Early saltwater intrusion threatens yet another Mekong Delta crisis

By Hoang Nam   December 16, 2019 | 09:03 pm GMT+7

With saltwater intruding deep and earlier than expected, people living in the Mekong Delta face a crippling freshwater shortage.

One morning in mid December Le Minh Hieu of Hung Khanh Trung B Commune in Ben Tre Province's Cho Lach District went to a canal behind his house with a worried face. He got some water from it and tested it using a salinity meter: the level read 2.0 parts per thousand (ppt).

"Plants with low salinity tolerance such as the yellow mai flower (Ochna integerrima), durian, mangosteen, and rambutan can only be irrigated with water with salinity of less than 0.5 ppt," the 40-year-old said.

His family has a 3,000- square-meter farm on which durian and yellow mai flowers are grown.

A salt water filter costs VND80 million (around $3,400) that can purify one m3 in four hours. Photo by VnExpress/Hoang Nam.

A saltwater filter that costs VND80 million ($3,450) can desalinate one cubic meter in four hours. Photo by VnExpress/Hoang Nam.

Hieu's is one of thousands of families in Ben Tre Province who faced a crisis of water shortage in 2016. After a prolonged drought and intrusion of water upriver from the sea, there was no freshwater for humans or cattle.

When they ran out of stored freshwater, he and many others in the neighborhood had to travel dozens of kilometers to buy water for VND100,000 ($4.3) a cubic meter for use at home, cattle to drink and watering plants that were withering and dying.

Ben Tre's Tan Trung Hamlet, which used to be known for its immense green of rambutan, durian and mangosteen plants, had become lifeless. Every affected household lost tens of millions to billions of Vietnamese dong (VND1 billion = $43,000) and began cutting down those plants and switching to ornamental plants.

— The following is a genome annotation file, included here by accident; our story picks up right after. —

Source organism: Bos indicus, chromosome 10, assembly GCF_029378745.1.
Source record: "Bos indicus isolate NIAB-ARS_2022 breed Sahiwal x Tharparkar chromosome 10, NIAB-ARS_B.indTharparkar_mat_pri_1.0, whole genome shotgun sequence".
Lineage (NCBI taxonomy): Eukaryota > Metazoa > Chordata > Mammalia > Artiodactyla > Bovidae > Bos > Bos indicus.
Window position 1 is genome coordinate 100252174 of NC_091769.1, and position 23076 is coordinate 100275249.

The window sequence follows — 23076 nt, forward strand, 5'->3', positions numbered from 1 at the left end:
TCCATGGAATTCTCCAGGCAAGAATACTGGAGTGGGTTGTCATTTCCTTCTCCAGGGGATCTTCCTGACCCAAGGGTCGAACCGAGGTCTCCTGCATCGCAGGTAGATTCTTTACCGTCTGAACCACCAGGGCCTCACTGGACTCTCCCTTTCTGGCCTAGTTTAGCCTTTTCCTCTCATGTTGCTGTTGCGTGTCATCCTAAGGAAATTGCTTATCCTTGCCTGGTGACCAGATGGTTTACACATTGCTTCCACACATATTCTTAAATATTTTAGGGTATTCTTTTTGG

"I and many people still owe the bank lots of money because of the water shortage then," Hieu said.

Around 600,000 households in Ben Tre and several other provinces in the Mekong Delta suffered from the lack of freshwater. Besides, 160,000 hectares of land were affected by saltwater, causing more than VND5.5 trillion ($237 million) in losses.

After paying a high price that time Hieu recently dug two ponds that can store 100 cubic meters of water for use when seawater flows upriver, usually starting after the Lunar New Year holiday, Tet, between mid-January and mid-February.

Hieu said fruit trees could take up to three years to recover and yield fruits again after surviving a water shortage.

But not long after his trees recovered and fruited Hieu and others in the commune discovered dead fish floating in the Co Chien River just five kilometers away as salinity levels surged to 8 ppt, two times the 2016 drought season.

Since his plants need a lot of water and there was no time to store freshwater since the saltwater came very early, he had to hire a mechanic for VND80 million ($3,400) to install a filter that can desalinate one cubic meter in four hours.

"Even at full capacity, only half the irrigation water required for a typical day gets purified. But you have to use that volume to hold out for the whole saline intrusion period. There is no other way," Hieu added.

The Ministry of Agriculture and Rural Development in September warned that drought and saltwater intrusion would come to 13 provinces in the delta several months earlier in 2020. 

It said the seawater could intrude 35-110 km inland this time, slightly deeper than in 2016, and affect 100,000 hectares of land under winter-spring rice. Some 50,000 households would face the risk of water shortage with Long An, Tien Giang and Ben Tre provinces expected to be the worst hit, the ministry added.

But only three months after the warning did drought and saltwater intrusion come. 

Dang Van Dung, chairman of the Hung Khanh Trung B Farmers Association, said the commune had not yet installed a closed saline prevention system to keep out seawater when the intrusion occurred suddenly since the area that the ministry listed as "at risk" is 60 kilometers away.